@pattern=":prefix/:action{.:locale,}{.:formats,}{+:variants,}{.:handlers,}">]>>

What’s ActionView::LookupContext

In my opinion, ActionView::LookupContext is the most important component in template rendering. Let’s take a closer look at its attributes, especially @details and @view_paths.

@details is a hash that contains locale, formats, variants and handlers. These informations has two usages:
 1. They are a part of cache key that used to cache the found templates

# actionview/lib/action_view/template/resolver.rb
def find_all(name, prefix = nil, partial = false, details = {}, key = nil, locals = [])
cached(key, [name, prefix, partial], details, locals) do
find_templates(name, prefix, partial, details)
end
end

2. Rails uses them to filter template file’s extensions:

# actionview/lib/action_view/template/resolver.rb
module ActionView
class PathResolver < Resolver #:nodoc:
EXTENSIONS = { locale: ".", formats: ".", variants: "+", handlers: "." }
DEFAULT_PATTERN = ":prefix/:action{.:locale,}{.:formats,}{+:variants,}{.:handlers,}"
.....
end
end

And @view_paths is an instance of ActionView::PathSet. The PathSet is a set of paths that we should find templates at. And each paths is guarded by an object called Resolver, which looks like:

#<ActionView::FileSystemResolver:0x00007fa8d5c9c7c0
# This is used for caching found templates
@cache=#<ActionView::Resolver::Cache:0x7fa8d5c9c680 keys=0 queries=0>,
# This is where we should find templates at
@path="/Users/st0012/projects/sample/app/views",
# This is the pattern we used to assemble the template query
# In most of the situation they're all the same
@pattern=":prefix/:action{.:locale,}{.:formats,}{+:variants,}{.:handlers,}">

In normal cases, our app’s RAILS_PROJECT/app/views is one of the place we put view templates. Therefore, there will be a resolver that guards this place and help us find template from there. And if you use some rails engines like kaminari or devise, then you will also have a resolver that guards kaminari/app/views or devise/app/view to help us find templates from these gems.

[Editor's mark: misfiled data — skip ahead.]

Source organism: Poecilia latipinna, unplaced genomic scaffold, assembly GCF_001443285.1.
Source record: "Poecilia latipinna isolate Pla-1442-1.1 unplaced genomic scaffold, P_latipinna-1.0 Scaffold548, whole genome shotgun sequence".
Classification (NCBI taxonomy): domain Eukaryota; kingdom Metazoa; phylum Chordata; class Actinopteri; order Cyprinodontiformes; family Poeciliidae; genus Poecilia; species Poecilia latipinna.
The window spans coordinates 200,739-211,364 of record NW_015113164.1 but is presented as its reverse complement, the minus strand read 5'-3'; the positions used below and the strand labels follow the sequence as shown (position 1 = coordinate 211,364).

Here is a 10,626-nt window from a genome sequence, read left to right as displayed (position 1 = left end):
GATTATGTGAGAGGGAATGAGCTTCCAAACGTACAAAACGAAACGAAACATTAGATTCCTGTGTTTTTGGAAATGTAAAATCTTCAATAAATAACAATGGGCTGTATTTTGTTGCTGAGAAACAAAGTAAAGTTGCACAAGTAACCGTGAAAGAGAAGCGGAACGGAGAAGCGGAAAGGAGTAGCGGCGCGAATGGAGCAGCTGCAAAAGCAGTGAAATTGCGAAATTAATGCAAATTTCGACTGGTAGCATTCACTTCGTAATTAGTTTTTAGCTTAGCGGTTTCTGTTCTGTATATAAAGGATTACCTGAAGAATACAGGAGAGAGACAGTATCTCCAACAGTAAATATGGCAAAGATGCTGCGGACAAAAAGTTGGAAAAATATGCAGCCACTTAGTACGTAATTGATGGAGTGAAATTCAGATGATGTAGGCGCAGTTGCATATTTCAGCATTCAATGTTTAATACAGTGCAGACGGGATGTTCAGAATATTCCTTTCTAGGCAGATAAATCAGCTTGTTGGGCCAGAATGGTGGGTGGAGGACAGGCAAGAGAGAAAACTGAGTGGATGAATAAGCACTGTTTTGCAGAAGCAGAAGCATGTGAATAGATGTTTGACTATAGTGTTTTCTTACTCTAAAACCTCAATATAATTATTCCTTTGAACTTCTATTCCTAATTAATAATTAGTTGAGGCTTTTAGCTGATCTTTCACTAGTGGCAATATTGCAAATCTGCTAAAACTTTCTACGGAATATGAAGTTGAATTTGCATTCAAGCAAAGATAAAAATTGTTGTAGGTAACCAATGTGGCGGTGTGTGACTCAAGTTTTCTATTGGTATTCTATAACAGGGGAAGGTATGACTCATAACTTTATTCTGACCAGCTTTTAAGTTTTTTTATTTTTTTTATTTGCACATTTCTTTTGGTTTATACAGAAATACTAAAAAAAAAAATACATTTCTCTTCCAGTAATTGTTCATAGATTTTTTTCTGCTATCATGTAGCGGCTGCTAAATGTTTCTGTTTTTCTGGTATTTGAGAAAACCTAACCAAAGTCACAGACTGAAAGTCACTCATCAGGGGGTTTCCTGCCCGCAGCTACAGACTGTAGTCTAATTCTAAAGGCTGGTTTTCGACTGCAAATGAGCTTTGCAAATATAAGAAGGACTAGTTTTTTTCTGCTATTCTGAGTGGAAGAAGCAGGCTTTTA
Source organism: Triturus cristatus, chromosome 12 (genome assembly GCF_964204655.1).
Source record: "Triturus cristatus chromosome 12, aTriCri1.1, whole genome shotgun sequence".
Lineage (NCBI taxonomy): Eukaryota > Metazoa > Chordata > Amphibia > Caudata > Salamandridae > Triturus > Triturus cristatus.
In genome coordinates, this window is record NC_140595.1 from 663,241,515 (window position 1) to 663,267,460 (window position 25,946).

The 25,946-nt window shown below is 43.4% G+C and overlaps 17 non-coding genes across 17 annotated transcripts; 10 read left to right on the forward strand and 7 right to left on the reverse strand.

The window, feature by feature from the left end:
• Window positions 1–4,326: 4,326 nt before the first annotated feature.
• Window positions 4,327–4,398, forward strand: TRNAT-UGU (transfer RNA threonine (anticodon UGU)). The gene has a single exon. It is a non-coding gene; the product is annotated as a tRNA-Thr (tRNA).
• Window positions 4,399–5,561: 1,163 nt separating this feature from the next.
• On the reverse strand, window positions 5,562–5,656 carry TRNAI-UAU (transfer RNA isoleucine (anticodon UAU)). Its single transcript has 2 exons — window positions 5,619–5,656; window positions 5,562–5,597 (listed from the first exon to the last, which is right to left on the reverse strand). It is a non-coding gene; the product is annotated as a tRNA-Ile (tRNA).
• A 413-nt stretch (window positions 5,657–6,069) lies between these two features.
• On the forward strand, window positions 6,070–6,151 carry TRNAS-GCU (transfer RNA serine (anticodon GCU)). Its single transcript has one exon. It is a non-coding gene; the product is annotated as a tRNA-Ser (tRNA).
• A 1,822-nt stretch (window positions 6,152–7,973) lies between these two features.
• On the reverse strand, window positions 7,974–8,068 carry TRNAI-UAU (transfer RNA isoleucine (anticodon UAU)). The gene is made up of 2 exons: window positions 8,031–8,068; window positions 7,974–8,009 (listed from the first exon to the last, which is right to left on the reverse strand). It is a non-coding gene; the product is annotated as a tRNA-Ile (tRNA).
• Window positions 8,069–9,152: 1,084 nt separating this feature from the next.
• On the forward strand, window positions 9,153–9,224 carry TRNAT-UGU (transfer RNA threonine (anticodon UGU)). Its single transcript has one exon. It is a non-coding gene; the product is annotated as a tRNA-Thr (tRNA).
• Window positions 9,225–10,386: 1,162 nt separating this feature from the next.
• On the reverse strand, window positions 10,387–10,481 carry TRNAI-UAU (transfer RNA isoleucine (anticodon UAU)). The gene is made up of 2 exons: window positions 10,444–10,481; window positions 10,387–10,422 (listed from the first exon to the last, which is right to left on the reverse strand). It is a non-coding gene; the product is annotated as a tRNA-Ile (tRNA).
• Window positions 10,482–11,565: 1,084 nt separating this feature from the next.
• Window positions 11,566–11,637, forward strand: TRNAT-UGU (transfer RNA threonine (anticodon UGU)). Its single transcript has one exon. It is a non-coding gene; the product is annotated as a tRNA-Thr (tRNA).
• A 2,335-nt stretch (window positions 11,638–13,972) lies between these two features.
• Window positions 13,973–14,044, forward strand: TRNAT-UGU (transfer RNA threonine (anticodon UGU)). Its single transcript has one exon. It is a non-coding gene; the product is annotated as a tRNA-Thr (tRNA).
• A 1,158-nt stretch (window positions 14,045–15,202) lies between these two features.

So as you can see, LookupContext tells Rails where to find the templates and what template should it look for. This is why I say it’s the most important piece in template rendering.

How does Rails find the template?

Let’s back to ActionView::TemplateRenderer#render:

# actionview/lib/action_view/renderer/template_renderer.rb
module ActionView
class TemplateRenderer < AbstractRenderer
def render(context, options)
......
template = determine_template(options)
......
render_template(template, options[:layout], options[:locals])
end

def determine_template(options)
......
if ......
elsif options.key?(:template)
......
find_template(options[:template], options[:prefixes], false, keys, @details)
......
end
end
end
end

In order to render the template, we need to first get an template object, which is what I’m going to explain next. And because next few steps are just a series of method delegations so I’ll speedup a little bit. The following steps would be:
 1. TemplateRenderer#find_template (delegate to @lookup_context)
 2. LookupContext#find_template (alias to #find)
 3. LookupContext#find(delegate to @view_paths)
 4. PathSet#find calls #find_all calls #_find_all